Can the Apple Watch accurately diagnose atrial fibrillation?
When Apple released the latest iteration of its smartwatch, the company announced the single-lead EKG built into the device could identify more than 98 percent of wearers who had atrial fibrillation (AFib), an arrhythmia that affects as many as 6 million Americans. But results of a large study at Stanford, presented in March, fell short of that claim. Elizabeth Goldberg RES’13 ScM’17, MD, an assistant professor of emergency medicine and of health services, policy, and practice, who is studying the fall detection capabilities of the Apple Watch 4, talks about the pros and cons of an “anytime, anywhere” EKG.
I think there is great promise here. We see many patients in the emergency department every day who complain of palpitations. We need to do a lot of different investigations to figure out why they’re feeling this way. From that standpoint, it would be really helpful if someone said, “My watch is showing that I have atrial fibrillation, and here’s the EKG.” People with AFib often don’t have any symptoms. They might not present for months or years after they have this condition, and be at risk for strokes that entire time.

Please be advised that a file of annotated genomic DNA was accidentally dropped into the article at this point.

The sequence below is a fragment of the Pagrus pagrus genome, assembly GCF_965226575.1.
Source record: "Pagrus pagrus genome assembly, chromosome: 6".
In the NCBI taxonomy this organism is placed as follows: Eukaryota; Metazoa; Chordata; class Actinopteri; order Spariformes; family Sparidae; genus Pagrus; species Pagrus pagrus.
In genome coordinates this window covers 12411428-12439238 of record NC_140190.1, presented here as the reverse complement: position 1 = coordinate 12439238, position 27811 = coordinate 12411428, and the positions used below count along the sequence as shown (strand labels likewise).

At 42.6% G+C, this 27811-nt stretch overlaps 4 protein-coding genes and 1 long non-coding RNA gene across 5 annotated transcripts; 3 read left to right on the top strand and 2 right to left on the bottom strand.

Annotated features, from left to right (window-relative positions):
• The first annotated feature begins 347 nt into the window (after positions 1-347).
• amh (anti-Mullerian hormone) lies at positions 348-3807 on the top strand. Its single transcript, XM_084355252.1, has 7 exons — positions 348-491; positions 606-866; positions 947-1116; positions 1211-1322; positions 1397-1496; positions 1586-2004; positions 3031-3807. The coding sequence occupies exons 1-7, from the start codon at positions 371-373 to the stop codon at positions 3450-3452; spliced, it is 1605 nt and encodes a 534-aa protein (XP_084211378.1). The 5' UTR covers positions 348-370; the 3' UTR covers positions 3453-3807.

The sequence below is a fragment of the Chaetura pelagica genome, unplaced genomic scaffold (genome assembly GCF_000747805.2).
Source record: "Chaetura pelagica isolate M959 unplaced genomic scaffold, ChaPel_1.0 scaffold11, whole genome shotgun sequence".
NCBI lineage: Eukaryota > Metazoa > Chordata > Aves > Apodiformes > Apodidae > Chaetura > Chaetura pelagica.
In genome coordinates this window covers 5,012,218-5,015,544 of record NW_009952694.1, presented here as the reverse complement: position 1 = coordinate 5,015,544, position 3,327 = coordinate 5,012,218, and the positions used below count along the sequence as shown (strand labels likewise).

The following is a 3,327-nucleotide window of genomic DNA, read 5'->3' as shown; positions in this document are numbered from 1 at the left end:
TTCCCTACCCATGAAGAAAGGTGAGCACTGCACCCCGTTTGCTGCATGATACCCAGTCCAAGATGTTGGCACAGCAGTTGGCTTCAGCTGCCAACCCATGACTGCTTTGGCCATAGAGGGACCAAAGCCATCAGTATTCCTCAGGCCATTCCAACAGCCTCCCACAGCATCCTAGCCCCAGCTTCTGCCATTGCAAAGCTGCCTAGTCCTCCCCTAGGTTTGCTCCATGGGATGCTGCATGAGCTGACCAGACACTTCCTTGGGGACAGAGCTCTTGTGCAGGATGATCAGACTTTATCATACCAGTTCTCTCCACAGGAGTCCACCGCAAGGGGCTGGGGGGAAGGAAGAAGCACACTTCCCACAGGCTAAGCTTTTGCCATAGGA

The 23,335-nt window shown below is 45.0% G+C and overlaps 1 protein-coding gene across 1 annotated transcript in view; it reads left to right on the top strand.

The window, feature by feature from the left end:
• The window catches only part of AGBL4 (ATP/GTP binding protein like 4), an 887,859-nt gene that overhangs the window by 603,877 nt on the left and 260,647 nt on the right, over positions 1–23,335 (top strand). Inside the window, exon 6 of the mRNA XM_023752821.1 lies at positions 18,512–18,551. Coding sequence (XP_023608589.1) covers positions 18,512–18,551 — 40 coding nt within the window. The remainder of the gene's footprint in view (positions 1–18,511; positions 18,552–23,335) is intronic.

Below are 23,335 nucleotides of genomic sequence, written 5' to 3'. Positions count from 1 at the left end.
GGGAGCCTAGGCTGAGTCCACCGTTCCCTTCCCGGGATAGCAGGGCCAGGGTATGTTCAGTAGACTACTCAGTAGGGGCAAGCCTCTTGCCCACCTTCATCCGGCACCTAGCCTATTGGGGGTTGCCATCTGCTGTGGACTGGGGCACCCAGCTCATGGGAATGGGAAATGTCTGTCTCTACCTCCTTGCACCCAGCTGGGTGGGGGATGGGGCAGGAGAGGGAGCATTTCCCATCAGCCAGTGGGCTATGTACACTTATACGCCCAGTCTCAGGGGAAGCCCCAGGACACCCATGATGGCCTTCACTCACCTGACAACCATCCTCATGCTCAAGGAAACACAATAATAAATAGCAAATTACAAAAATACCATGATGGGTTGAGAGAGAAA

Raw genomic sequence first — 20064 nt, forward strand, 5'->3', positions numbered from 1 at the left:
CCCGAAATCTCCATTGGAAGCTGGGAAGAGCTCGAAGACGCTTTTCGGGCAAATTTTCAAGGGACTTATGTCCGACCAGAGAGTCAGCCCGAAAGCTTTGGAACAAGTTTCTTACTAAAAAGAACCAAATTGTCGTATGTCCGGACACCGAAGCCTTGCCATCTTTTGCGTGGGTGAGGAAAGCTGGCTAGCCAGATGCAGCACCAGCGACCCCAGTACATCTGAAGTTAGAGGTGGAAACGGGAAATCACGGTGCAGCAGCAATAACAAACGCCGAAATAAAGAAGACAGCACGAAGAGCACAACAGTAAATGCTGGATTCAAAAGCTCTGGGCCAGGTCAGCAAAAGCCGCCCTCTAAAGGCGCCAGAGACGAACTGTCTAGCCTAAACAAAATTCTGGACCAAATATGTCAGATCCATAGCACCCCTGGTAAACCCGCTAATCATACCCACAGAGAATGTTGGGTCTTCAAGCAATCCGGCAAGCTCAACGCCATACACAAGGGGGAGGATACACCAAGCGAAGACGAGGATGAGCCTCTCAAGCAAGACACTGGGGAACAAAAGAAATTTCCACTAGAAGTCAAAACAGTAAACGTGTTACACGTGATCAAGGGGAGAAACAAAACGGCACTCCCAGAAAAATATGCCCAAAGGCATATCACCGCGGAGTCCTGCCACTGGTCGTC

Individuals 65 years and older who have hypertension or other risk factors for stroke would benefit most from this technology. In a population where the prevalence of a disease is low, such as 25-year-old healthy adults, you’re going to get more false positives.
That might bring people to the ED who don’t have AFib, and it could encourage additional health care costs. You need to weigh the cost and distress caused by false positives with the potential benefit of early detection of a health problem. Most young people should buy the watch if they’re interested in its other features rather than as a strategy to detect chronic diseases sooner.”